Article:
Tuesday, October 3, 2023


Working remotely from an RV: Taking the first step

It’s all my fault. I regularly send pictures and sightseeing reports back to our children. I endlessly and enthusiastically endorse the RV lifestyle and promote the benefits of moving from place to place as my husband and I meet new folks, learn new things, and enjoy almost every moment of living in our RV for months on end. It’s no wonder I feel like it’s all my fault they want to start working remotely from an RV!

Our son and daughter-in-law recently announced that they plan to work remotely on the road. They no longer plan to pay exorbitant rental fees. Nor do they figure on remaining a mere 35 minutes away from our stix-n-brix home. Come summer, this adventurous young couple plans to hit the road, work remotely, and never see us again. (They didn’t say that last part. It’s just how it feels to me right now.)

My son and his wife are not alone. Many, many folks are taking their jobs on the road. Working remotely was boosted along by COVID, but people have worked “on the road” for years. If you are considering such a transition, I recommend this important first step. My son and wonderful daughter-in-law say this is the most important thing they’ve done while considering whether remote working will work for them. If you can be successful in this one thing, working remotely may just be for you!

Working remotely from an RV: What to know

Living small

Practice “living small” in your big space (current home or apartment) as you work from home. Choose two rooms from which you’ll work, eat, and relax for the next several days. It’s best to try out your “living small” experiment during a two-week period, at least according to successful, remote workers I’ve spoken to. It’s about the length of time needed to give the experiment a fair trial. If that time frame won’t work, at least try it for one week.


Working remotely is one thing, but working remotely from an RV in a small space is quite another. During your two-week “living small” experiment, set up your workspace so that it takes up the smallest footprint possible within your two rooms. Some considerations: Can you effectively work without an actual desk? Must you work inside or on nice days can you take your work outside? What kind of chair do you need to still feel comfortable at the end of the workday? Can you easily put everything away at the end of your workday, or is it better to keep your work out in the open? All of these questions will help you plan a remote office later on.

Personal items

Clothing: Choose two weeks of clothing and fit them into just one or two small dresser drawers. Why? You’ll see which items are absolutely necessary and what are not. You may figure out that some pieces of clothing will easily layer to provide more warmth. Or you may discover that you really don’t need those five pair of shoes. Why two weeks? After that amount of time on the road, you’ll no doubt want to take clothes to a laundromat or campground laundry facility. If you plan to do laundry more often, plan clothing accordingly.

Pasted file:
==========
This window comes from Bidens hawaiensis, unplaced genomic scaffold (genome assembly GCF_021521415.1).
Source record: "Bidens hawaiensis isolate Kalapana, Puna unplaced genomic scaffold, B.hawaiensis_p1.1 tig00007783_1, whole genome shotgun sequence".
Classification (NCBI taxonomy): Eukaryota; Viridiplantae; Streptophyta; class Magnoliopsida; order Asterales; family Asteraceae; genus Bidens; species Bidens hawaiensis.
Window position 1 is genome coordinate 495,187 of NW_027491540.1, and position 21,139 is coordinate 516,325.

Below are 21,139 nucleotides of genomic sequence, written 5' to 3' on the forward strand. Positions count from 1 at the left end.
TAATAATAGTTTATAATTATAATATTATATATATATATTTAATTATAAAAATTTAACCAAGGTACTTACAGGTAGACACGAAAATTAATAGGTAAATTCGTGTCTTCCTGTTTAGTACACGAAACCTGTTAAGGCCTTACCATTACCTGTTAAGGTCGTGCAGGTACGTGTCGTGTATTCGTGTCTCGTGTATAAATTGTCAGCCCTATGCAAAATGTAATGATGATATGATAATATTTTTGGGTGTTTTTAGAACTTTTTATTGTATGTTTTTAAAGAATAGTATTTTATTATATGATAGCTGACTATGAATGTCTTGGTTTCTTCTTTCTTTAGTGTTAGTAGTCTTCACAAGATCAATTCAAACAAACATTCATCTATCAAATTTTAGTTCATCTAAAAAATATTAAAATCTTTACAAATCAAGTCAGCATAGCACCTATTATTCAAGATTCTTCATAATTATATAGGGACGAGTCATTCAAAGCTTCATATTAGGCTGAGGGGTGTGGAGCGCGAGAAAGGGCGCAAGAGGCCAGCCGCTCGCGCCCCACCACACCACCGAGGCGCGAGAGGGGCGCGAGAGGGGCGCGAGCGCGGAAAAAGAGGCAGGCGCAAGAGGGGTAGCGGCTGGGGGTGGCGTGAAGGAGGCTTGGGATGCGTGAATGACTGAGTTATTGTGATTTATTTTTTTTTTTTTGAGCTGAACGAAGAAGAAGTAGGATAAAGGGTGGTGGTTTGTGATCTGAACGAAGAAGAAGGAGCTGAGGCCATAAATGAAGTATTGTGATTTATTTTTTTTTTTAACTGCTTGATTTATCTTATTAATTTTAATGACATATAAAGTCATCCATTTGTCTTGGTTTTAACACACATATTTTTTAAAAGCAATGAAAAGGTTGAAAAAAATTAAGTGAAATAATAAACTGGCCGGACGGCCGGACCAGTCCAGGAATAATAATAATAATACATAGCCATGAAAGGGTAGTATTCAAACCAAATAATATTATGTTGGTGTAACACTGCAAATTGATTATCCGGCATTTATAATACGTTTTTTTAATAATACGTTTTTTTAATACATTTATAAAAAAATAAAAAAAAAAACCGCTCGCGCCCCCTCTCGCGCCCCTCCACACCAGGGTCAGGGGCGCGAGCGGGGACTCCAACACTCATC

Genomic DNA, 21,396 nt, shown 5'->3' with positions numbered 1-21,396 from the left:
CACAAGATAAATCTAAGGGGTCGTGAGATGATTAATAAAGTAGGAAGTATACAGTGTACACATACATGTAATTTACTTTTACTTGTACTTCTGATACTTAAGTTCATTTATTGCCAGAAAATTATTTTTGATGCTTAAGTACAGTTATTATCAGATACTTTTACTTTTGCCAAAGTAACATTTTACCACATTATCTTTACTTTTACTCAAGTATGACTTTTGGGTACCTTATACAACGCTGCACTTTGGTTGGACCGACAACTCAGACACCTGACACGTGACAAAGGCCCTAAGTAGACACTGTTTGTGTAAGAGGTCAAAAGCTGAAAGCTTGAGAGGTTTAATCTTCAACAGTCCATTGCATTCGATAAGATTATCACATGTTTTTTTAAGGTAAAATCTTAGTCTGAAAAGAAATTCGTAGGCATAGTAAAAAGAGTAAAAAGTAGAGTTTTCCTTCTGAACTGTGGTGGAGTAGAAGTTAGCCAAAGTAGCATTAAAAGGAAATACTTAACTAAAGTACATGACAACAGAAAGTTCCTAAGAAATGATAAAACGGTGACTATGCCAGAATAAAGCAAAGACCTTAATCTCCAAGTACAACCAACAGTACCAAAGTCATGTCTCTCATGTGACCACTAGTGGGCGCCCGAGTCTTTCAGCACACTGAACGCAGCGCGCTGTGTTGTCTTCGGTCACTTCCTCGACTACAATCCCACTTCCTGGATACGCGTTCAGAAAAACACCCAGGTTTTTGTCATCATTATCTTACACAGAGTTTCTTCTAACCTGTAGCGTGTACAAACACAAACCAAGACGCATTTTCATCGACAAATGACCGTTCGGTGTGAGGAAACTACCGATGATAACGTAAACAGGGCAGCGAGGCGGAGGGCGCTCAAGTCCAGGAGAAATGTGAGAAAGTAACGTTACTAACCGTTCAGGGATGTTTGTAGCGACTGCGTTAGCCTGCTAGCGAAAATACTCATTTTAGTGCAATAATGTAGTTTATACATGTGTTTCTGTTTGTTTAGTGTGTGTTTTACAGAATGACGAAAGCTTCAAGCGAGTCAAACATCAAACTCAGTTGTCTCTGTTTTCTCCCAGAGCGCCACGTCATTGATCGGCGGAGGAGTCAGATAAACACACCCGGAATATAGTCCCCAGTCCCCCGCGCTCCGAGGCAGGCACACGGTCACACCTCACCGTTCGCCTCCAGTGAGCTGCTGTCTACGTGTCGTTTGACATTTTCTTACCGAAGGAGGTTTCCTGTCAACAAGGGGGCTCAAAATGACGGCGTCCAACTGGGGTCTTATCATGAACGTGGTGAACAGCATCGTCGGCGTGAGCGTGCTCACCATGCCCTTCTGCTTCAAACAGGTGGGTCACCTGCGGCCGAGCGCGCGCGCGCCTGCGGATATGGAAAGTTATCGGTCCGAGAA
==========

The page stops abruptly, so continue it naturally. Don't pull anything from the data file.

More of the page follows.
Hygiene supplies: Move your essential hygiene supplies into a small drawer or cosmetic bag. Remember any prescription drugs as well as the OTC products you use regularly. Don’t forget a toothbrush, toothpaste, brush/comb, soaps, deodorant, etc. While you’re at it, if you’re traveling with a travel buddy, see if you can share some products (e.g., shampoo) and by doing so save valuable space.

Food storage and prep considerations

Meat/protein: Grilling every night sounds so good, but it’s not very realistic. When planning your “living small” meals, think about ways you can cook the protein once and use any excess food for leftovers or use the food in a different way for an additional meal. In other words, make more protein than you’ll eat at one sitting. It will mean less work, take up less space, and require little clean-up for the meals that follow. Check out these meal prep ideas for delicious chicken dinners.

Shelf-stable items: Put two weeks of menu supplies into one cupboard. Will it fit? Think about shelf-stable foods that may take up less space. Pasta works well, as does canned meats, like tuna. Can you put breakfast cereal in a different, space-saving container and fit more into a smaller shelf footprint? Again, if you plan to shop more often than every two weeks, adjust your shelf-stable foods accordingly.

Kitchen appliances/gadgets

Pots/pans and utensils: That full set of cookware probably won’t fit into a van drawer or even an RV’s cupboard. See if you can pare down the cookware to just a few versatile pieces. Think about which pans might be used in several different ways. Same goes for cooking utensils. As your two-week trial period goes along, see if you can whittle down your meal prep items even more. Something like this set is probably all you’ll need.

Special machines: Okay, I understand that you absolutely need to have fresh coffee each morning. I get it. You might find a smaller coffee-maker that makes great-tasting java while taking up much less space. As to the insta-pot, crockpot, blender, rice cooker, etc., you will need to decide which machines you can/can’t do without. Plan creative ways to store the essentials in small spaces. Think: Can other items be stored inside the machine? Can it be safely stored on its side? Is it really a necessity?